ROANOKE, Va., November 18, 2014 - Today, the U.S. Forest Service's Southern Regional Forester released the Final Forest Plan that will direct management of the George Washington National Forest. The plan revises the 1993 plan, as required by the National Forest Management Act, and contains guidance for managing nearly 1.1 million acres of national forests in Virginia and West Virginia.
"This forest plan provides a balance of management direction that addresses both the long-term ecological sustainability of the George Washington National Forest, as well as the long-term social and economic needs of those that depend on or are impacted by the Forest," said Southern Regional Forester Ken Arney.
The plan works to fulfill the Forest Service's mission of managing national forests for multiple uses and reflects extensive input from many deeply committed individuals, organizations, and communities representing diverse interests and uses, who have worked closely together over six years. As a result of this collaborative input, implementation of this plan will:
*It's time for opponents of clean energy to stop acting like the reign of fossil fuels as our dominant energy source constitutes some sort of inviolable theology.
*Even for those who don't "believe" in climate science, or who think clean energy is a science project, it's still common sense to move ahead aggressively with energy efficiency and clean energy. Unless, of course, they want America assigned permanent international follower status on the technologies other counties want to lead.
*If we find out in 50 years that the climate science was wrong, we're still ahead by getting off the dirty stuff. If the 98% of practicing climate scientists were right and we let clean energy pass us by, we'll deeply regret it.
As for Virginia's other Senator, the one who loves to blame "both sides" for everything and pretend to be what he calls a "radical centrist" (reward to anyone who can get a clear answer out of Warner about what that means?), he's just completely wrong when it comes to Keystone XL, making the bizarre claim that somehow Keystone's spur to tar sands development is needed "to make sure we decouple Europe's dependence on Russian oil and gas so they can become more independent." WTF? I mean, I worked on international oil markets for 17 years, and I really have no idea what he's blathering about on this. Regardless, any spur to development of the Canadian tar sands would be a huge mistake if we care about, ya know, the planet not burning up and stuff? Apparently, Warner's more concerned with more important things, like...uh....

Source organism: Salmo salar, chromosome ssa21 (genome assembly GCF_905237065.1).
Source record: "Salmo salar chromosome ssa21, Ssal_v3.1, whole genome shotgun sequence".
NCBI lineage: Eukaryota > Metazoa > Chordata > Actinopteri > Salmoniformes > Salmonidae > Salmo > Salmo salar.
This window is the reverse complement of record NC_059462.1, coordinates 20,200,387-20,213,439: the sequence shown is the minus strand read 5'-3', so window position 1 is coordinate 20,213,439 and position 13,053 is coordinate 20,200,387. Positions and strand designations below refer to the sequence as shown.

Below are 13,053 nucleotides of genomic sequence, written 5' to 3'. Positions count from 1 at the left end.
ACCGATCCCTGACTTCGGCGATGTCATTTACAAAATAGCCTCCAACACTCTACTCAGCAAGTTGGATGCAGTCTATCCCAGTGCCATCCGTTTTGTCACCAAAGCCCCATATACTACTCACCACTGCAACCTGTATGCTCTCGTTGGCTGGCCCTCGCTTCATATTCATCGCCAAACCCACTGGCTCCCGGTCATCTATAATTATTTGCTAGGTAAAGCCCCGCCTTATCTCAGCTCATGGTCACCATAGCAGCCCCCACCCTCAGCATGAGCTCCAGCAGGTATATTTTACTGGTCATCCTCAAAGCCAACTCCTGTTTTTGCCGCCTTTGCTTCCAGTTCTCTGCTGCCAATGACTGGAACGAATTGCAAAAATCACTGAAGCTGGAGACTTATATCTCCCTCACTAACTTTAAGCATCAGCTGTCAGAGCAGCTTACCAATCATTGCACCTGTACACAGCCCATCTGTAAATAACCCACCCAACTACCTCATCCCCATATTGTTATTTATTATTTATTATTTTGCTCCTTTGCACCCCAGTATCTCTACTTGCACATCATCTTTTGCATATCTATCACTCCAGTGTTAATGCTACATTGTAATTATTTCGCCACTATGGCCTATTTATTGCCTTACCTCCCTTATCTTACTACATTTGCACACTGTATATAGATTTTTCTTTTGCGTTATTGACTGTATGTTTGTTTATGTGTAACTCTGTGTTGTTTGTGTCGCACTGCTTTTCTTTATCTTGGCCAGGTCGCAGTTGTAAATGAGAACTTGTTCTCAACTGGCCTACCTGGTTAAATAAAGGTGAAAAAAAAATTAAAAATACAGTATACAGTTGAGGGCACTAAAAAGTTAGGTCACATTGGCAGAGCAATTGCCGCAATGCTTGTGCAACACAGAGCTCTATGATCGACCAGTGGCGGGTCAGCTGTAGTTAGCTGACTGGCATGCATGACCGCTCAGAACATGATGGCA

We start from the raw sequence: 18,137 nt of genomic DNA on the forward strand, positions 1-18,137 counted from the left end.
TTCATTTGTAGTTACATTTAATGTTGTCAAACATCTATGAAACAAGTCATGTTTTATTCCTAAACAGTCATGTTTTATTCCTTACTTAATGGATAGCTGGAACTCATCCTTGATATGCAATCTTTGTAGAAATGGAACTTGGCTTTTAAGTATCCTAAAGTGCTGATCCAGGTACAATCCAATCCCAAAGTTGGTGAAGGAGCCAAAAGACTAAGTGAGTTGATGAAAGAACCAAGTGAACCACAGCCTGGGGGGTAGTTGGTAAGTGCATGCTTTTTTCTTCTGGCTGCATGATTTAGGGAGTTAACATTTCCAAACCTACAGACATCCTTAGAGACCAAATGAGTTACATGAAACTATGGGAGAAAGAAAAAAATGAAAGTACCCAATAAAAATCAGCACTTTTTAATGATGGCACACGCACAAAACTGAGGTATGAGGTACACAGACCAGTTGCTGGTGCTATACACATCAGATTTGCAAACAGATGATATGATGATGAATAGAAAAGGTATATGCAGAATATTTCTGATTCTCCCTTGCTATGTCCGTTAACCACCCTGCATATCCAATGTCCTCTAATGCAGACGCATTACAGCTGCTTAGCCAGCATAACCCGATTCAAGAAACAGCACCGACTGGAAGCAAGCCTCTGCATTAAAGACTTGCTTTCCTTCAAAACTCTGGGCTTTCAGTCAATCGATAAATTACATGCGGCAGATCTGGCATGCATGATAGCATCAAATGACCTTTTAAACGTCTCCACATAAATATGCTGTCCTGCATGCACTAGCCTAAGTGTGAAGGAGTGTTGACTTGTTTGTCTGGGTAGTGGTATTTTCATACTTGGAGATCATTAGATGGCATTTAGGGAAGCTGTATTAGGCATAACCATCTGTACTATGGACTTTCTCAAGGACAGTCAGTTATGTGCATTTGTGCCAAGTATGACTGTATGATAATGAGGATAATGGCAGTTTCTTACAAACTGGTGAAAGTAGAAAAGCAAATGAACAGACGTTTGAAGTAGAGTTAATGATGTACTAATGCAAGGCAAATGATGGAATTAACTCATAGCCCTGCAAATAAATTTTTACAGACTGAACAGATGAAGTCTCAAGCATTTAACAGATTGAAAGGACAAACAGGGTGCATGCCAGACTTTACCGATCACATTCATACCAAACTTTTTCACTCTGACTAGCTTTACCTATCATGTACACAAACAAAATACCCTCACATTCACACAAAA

Virginians’ Support for EPA’s Proposed Clean Power Plan and Tackling Climate Change
Richmond, VA – Since the Environmental Protection Agency (EPA) first began collecting them, more than 7 million Americans have already submitted public comments in support of national standards to limit dangerous carbon pollution from power plants, including 210,825 public comments submitted from Virginians. This reflects the strong desire of Virginians across the commonwealth for solutions to address climate change and its impact on our health and the economy.
At a press conference in Richmond’s Capitol Square, a coalition of Virginia groups supporting these essential clean air safeguards gathered to showcase this public support and urge Virginia’s leaders to support the Clean Power Plan. Following the event, a sample of these comments will be delivered to Virginia’s leaders such as the Department of Environmental Quality and Virginia’s U.S. Senators.
Speakers included Sarah Bucci with Environment Virginia, Bob Keefe, Executive Director of Environmental Entrepreneurs (E2), and Terra Pascarosa, Virginia Representative with Mom’s Clean Air Force and her 2-year old son.
These organizations offer the following statement in support of the Environmental Protection Agency’s (EPA) Clean Power Plan: